not as much as I had hoped
It was fine for a drive
Those of us who lived through the assassination were so stunned by the events, it is interested to hear details, though they do become tedious.
I really enjoyed the performance. The reader's voice was very well suited to the book. I appreciated that Gerald Blaine wrote the book in third person. I feel that it flowed better as a third person narrative than it would have in first person.
I liked the personal anecdotes about President Kennedy and his detail. I liked the story about Agent Hill's interview with Mike Wallace. I found the video on the internet, and I found that the version penned by Gerald Blaine was quite descriptive.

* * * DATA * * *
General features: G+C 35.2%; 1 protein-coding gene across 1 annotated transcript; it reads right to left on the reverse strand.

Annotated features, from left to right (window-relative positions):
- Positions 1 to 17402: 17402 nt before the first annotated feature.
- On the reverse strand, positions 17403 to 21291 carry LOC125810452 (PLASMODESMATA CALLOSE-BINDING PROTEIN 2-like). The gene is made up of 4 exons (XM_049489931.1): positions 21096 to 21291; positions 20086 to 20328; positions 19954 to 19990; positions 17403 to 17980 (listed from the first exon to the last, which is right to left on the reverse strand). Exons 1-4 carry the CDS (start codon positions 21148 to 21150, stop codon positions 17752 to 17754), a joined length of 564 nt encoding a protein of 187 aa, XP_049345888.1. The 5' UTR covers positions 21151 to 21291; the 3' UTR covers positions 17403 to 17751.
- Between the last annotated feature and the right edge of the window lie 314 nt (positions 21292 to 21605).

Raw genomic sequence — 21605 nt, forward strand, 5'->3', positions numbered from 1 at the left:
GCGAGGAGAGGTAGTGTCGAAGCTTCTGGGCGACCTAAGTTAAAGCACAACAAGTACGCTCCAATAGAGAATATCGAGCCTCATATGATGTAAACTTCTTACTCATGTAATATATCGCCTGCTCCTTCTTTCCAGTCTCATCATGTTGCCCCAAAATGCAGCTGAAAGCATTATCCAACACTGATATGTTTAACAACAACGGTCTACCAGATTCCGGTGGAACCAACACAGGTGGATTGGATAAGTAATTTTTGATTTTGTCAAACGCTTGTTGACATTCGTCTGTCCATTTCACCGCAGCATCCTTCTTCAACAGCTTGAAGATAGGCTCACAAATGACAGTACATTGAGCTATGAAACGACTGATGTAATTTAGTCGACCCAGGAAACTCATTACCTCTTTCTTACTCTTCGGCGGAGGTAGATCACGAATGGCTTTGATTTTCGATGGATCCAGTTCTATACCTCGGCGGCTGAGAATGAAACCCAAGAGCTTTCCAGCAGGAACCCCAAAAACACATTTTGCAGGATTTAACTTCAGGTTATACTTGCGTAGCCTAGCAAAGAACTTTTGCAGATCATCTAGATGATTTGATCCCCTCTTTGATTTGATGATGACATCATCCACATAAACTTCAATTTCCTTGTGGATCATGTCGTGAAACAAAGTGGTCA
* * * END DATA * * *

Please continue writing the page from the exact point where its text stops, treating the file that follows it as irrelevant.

Great voice! I think Mr. Sklar added a lot to the experience for me.
I was very disturbed by the descriptions of the assassination. It was more than just the gruesome detail. It was more that I had grown to love President Kennedy in the chapters leading up to the assassination. Seeing JFK from the perspective of the men who regretted that they did not and could not give their lives for him gave me an appreciation for the loss that the nation felt. I actually felt the shock described of seeing a friend alive and talking one minute and seeing his head blown open the next. This country lost a great man that day in Dallas. I hope to never experience that loss in my life-time.
Me? ....... Capable of many moods, and enjoying a vast range of literature. Incapable of uploading a picture and realized none of the Avatars are ......appropriate. That pretty much "tells" it all.